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LA STAMPA

The Michelangelo Mystery Of The 33rd Tooth

An Italian art historian has pieced together a little-known element in the Renaissance master's portraits and sculptures that he believes may explain Michelangelo's deepest beliefs.

Michelangelo's "Sybil" in the Sistine Chapel (detail)
Michelangelo's "Sybil" in the Sistine Chapel (detail)
Alberto Mattioli

ROME — The sketch of The Damned Soul in Florence's Uffizi Gallery has it. The Grotesque Heads; Hercules and Antaeus in the British Museum have it too. There's also the "ugly Cleopatra" and the torturer raising the cross in The Crucifixion of St. Peter in the Vatican's Paolina Chapel, as well as many figures in the Sistine Chapel: Jonah, the Delphic Sybil, four Jews who inveigh against Moses and Yahweh in the Israelites and Bronze Serpent, the damned on Charon's boat, and a devil in The Last Judgment.

Renaissance art aficionados probably know by now that we're talking about Michelangelo, and some may even recognize the connection in this case — a small, strange characteristic that unites a certain type of character in his works: All these figures have a fifth incisor, or "mesiodens." This isn't something the artist invented, but an unusual anatomical feature.

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Ideas

Artificial Satellite Pollution, Perils For Biodiversity In Space And On Earth

Exploiting space resources and littering it with satellite and other anthropogenic objects is endangering the ecosystem of space, which also damages the earth and its creatures below.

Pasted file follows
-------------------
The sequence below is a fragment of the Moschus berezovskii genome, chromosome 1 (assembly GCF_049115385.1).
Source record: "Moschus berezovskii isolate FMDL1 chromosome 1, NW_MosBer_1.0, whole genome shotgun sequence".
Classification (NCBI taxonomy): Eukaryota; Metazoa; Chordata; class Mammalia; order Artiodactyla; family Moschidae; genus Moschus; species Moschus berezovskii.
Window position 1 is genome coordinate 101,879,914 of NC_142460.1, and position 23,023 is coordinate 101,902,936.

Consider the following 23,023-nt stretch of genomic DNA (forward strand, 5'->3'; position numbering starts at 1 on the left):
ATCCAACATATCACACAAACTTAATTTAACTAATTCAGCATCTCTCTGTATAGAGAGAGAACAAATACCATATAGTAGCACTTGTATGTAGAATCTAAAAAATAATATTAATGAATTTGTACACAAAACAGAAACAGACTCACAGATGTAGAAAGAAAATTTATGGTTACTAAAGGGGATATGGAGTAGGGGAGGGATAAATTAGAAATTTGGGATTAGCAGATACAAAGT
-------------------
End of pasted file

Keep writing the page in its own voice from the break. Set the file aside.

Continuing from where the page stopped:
Image of the small satellite NanoRacks-Remove Debris satellite deployed into space by the ISS

Thomas Lewton

Outer space isn’t what most people would think of as an ecosystem. Its barren and frigid void isn’t exactly akin to the verdant canopies of a rainforest or to the iridescent shoals that swim among coral cities. But if we are to become better stewards of the increasingly frenzied band of orbital space above our atmosphere, a shift to thinking of it as an ecosystem — as part of an interconnected system of living things interacting with their physical environment — may be just what we need.

Last month, in the journal Nature Astronomy, a collective of 11 astrophysicists and space scientists proposed we do just that, citing the proliferation of anthropogenic space objects. Thousands of satellites currently orbit the Earth, with commercial internet providers such as SpaceX’s Starlink launching new ones at a dizzying pace. Based on proposals for projects in the future, the authors note, the number could reach more than a hundred thousand within the decade. Artificial satellites, long a vital part of the space ecosystem, have arguably become an invasive species.

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